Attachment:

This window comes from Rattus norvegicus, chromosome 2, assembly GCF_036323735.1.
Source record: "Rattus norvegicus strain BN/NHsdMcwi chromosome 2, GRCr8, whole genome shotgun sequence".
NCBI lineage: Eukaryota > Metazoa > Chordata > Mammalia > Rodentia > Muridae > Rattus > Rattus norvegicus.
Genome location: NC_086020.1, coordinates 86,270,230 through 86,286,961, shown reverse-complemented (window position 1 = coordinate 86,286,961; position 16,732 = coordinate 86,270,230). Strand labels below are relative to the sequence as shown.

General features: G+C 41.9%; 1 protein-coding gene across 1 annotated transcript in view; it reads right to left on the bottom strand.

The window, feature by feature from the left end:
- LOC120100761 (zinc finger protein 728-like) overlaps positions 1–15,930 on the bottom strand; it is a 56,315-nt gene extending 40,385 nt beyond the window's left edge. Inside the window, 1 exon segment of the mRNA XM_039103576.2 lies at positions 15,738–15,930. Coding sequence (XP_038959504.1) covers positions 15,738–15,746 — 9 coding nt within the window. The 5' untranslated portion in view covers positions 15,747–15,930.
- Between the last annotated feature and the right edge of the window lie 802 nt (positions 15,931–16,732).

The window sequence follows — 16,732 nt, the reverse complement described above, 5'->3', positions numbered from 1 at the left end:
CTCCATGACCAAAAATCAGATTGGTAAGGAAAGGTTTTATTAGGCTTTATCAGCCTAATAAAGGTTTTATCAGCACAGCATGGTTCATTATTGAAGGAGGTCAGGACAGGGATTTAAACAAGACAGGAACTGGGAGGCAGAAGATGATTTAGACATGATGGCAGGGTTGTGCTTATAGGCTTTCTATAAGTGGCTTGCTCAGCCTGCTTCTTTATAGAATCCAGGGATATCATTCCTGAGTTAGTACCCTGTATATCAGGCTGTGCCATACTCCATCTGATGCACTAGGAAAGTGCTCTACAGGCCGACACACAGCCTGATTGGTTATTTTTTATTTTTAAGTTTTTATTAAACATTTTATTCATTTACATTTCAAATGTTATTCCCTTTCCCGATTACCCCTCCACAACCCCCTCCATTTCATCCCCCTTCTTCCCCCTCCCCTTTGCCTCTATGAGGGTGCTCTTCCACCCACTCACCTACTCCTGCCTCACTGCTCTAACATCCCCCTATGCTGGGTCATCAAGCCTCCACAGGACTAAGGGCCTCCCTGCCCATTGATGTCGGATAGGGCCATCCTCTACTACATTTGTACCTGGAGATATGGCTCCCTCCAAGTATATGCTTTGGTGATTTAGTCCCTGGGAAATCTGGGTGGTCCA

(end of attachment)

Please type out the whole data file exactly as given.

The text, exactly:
This window comes from Rattus norvegicus, chromosome 2, assembly GCF_036323735.1.
Source record: "Rattus norvegicus strain BN/NHsdMcwi chromosome 2, GRCr8, whole genome shotgun sequence".
NCBI lineage: Eukaryota > Metazoa > Chordata > Mammalia > Rodentia > Muridae > Rattus > Rattus norvegicus.
Genome location: NC_086020.1, coordinates 86,270,230 through 86,286,961, shown reverse-complemented (window position 1 = coordinate 86,286,961; position 16,732 = coordinate 86,270,230). Strand labels below are relative to the sequence as shown.

General features: G+C 41.9%; 1 protein-coding gene across 1 annotated transcript in view; it reads right to left on the bottom strand.

The window, feature by feature from the left end:
- LOC120100761 (zinc finger protein 728-like) overlaps positions 1–15,930 on the bottom strand; it is a 56,315-nt gene extending 40,385 nt beyond the window's left edge. Inside the window, 1 exon segment of the mRNA XM_039103576.2 lies at positions 15,738–15,930. Coding sequence (XP_038959504.1) covers positions 15,738–15,746 — 9 coding nt within the window. The 5' untranslated portion in view covers positions 15,747–15,930.
- Between the last annotated feature and the right edge of the window lie 802 nt (positions 15,931–16,732).

The window sequence follows — 16,732 nt, the reverse complement described above, 5'->3', positions numbered from 1 at the left end:
CTCCATGACCAAAAATCAGATTGGTAAGGAAAGGTTTTATTAGGCTTTATCAGCCTAATAAAGGTTTTATCAGCACAGCATGGTTCATTATTGAAGGAGGTCAGGACAGGGATTTAAACAAGACAGGAACTGGGAGGCAGAAGATGATTTAGACATGATGGCAGGGTTGTGCTTATAGGCTTTCTATAAGTGGCTTGCTCAGCCTGCTTCTTTATAGAATCCAGGGATATCATTCCTGAGTTAGTACCCTGTATATCAGGCTGTGCCATACTCCATCTGATGCACTAGGAAAGTGCTCTACAGGCCGACACACAGCCTGATTGGTTATTTTTTATTTTTAAGTTTTTATTAAACATTTTATTCATTTACATTTCAAATGTTATTCCCTTTCCCGATTACCCCTCCACAACCCCCTCCATTTCATCCCCCTTCTTCCCCCTCCCCTTTGCCTCTATGAGGGTGCTCTTCCACCCACTCACCTACTCCTGCCTCACTGCTCTAACATCCCCCTATGCTGGGTCATCAAGCCTCCACAGGACTAAGGGCCTCCCTGCCCATTGATGTCGGATAGGGCCATCCTCTACTACATTTGTACCTGGAGATATGGCTCCCTCCAAGTATATGCTTTGGTGATTTAGTCCCTGGGAAATCTGGGTGGTCCA